Here’s a crazy thought: if Facebook didn’t exist would the world be a more peaceful, empathetic place?
How much real-world violence would never have happened if Facebook didn’t exist? One of the people I’ve asked is Joshua Geltzer, a former White House counterterrorism official who is now teaching at Georgetown Law. In counterterrorism circles, he told me, people are fond of pointing out how good the United States has been at keeping terrorists out since 9/11. That’s wrong, he said. In fact, “terrorists are entering every single day, every single hour, every single minute” through Facebook.Adrienne LaFrance, Facebook Is a Doomsday Machine
Imagine a world without Facebook, also WhatsApp, Instagram, Twitter, Tik Tok and every other popular social media platform. If these networks didn’t exist I wonder what the hell most of us would be doing on our phones all day. It’s possible things like distracted driving, continuous partial attention and digital echo-chambers wouldn’t be persistent problems.
Our phones used to be simple voice calling devices. No GPS, no high-definition cameras, and no constant connectivity to centralized social media platforms. This connectivity we now all have following us around in our pockets has exacerbated a range of anxiety disorders, particularly among our kids, who now must deal with cyber-bullying. Throughout the industrialized world we now see a crisis of social and political divisiveness with the United States of America perhaps leading the way.
Of course bullying and political divisiveness have been around long before the Internet, but social media coupled with widespread smartphone use have arguably made these things much worse.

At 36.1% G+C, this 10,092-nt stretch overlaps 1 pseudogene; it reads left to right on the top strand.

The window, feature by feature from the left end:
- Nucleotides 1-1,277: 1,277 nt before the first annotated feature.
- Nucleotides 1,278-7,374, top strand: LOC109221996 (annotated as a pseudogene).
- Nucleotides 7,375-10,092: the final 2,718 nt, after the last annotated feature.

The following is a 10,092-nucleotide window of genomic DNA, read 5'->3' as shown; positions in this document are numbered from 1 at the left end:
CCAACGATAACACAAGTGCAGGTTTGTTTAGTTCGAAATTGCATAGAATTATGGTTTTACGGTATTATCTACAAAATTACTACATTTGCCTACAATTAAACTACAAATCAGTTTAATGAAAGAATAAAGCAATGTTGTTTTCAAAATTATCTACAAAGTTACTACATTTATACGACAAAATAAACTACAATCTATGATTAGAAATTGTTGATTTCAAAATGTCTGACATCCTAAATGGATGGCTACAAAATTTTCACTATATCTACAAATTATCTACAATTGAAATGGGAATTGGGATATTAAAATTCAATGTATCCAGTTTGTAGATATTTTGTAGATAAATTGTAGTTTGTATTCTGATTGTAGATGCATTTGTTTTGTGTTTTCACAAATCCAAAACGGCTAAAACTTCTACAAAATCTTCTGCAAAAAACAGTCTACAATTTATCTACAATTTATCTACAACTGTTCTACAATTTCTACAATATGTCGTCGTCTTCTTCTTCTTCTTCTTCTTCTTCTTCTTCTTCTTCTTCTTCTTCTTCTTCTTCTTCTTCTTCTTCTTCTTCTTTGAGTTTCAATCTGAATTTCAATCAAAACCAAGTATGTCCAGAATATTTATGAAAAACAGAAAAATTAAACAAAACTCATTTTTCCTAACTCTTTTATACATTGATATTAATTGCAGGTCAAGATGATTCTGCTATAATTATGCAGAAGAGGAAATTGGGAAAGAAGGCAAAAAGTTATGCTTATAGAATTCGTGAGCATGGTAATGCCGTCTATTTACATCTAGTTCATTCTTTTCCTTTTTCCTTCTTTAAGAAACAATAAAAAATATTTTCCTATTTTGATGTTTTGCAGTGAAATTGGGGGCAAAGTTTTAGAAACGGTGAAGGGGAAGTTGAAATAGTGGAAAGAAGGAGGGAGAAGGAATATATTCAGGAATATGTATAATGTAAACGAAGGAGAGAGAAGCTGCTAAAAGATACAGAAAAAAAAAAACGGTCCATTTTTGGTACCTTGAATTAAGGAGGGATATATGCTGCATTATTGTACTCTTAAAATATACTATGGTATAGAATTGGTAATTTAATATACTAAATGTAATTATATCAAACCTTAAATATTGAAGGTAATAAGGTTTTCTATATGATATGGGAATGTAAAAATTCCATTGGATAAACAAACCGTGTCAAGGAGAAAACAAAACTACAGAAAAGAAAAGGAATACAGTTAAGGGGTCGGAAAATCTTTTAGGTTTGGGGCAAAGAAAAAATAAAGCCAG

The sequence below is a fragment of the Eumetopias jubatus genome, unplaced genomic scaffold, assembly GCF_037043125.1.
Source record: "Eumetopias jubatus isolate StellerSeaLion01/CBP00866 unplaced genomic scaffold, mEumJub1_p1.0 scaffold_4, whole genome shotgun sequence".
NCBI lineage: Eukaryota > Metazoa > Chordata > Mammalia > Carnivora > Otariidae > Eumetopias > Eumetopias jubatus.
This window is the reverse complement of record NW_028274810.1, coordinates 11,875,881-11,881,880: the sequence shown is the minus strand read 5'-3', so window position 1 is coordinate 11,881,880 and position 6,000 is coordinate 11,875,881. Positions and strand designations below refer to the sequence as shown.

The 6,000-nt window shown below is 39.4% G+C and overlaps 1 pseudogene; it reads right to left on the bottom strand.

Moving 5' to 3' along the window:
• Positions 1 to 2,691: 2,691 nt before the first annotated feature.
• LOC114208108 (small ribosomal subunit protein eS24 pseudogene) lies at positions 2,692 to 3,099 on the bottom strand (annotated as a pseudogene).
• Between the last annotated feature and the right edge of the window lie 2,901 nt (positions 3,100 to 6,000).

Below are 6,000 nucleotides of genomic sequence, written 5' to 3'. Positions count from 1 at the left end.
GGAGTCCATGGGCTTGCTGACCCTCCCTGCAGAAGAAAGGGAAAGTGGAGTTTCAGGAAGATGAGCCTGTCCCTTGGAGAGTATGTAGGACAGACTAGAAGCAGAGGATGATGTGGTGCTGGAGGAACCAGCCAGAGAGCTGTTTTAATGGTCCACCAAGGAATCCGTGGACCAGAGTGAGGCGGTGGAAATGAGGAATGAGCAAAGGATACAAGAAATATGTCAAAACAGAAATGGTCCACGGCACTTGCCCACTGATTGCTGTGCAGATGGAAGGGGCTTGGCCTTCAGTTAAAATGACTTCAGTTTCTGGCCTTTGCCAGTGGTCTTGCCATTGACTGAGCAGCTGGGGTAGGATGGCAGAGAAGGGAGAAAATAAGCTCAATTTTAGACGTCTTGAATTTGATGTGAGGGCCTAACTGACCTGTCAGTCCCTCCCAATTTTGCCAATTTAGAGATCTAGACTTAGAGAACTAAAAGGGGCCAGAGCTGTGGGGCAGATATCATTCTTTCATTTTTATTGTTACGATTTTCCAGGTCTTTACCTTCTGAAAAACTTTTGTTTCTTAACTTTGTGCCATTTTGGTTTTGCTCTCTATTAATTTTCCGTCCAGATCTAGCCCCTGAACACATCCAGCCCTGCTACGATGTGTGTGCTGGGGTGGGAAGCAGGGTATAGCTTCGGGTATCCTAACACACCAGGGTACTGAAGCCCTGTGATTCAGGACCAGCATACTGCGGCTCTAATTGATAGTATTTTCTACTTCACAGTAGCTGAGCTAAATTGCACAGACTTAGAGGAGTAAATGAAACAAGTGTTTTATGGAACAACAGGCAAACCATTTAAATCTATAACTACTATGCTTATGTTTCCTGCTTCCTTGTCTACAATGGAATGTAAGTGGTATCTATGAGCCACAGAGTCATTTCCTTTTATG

Back in 2017 one of Facebook’s former VPs, Chamath Palihapitiya, spoke out and made stunning remarks about the platform he and his ‘user growth’ team of engineers helped create:
“I think we have created tools that are ripping apart the social fabric of how society works.”
“The short-term, dopamine-driven feedback loops we’ve created are destroying how society works.” He added, “[There’s] no civil discourse, no cooperation; [only] misinformation, mistruth. And it’s not an American problem–this is not about Russians ads. This is a global problem.”
Indeed, social media has become a troubling conduit for misinformation.
Facebook’s original motto was Move fast and break things. Once a sort of inspirational hacker ethos built around the idea of using technology in disruptive and innovative ways. In software development this approach would focus on rapid prototyping and iteration of releases over more methodical planning, user testing and feedback.
Another of Zuckerberg’s mottos was the seminal Make the World More Open & Connected. Now, in the wake of rampant misinformation of widespread voter fraud leading to the Washington D.C. insurrection, these old mottos are cringe worthy.
Facebook (and Twitter) now wield incredible power to influence and divide people on a massive scale. Break things? Mission accomplished. Social media plays an undeniably significant role as much as we’d like to think it’s entirely Donald Trump’s fault.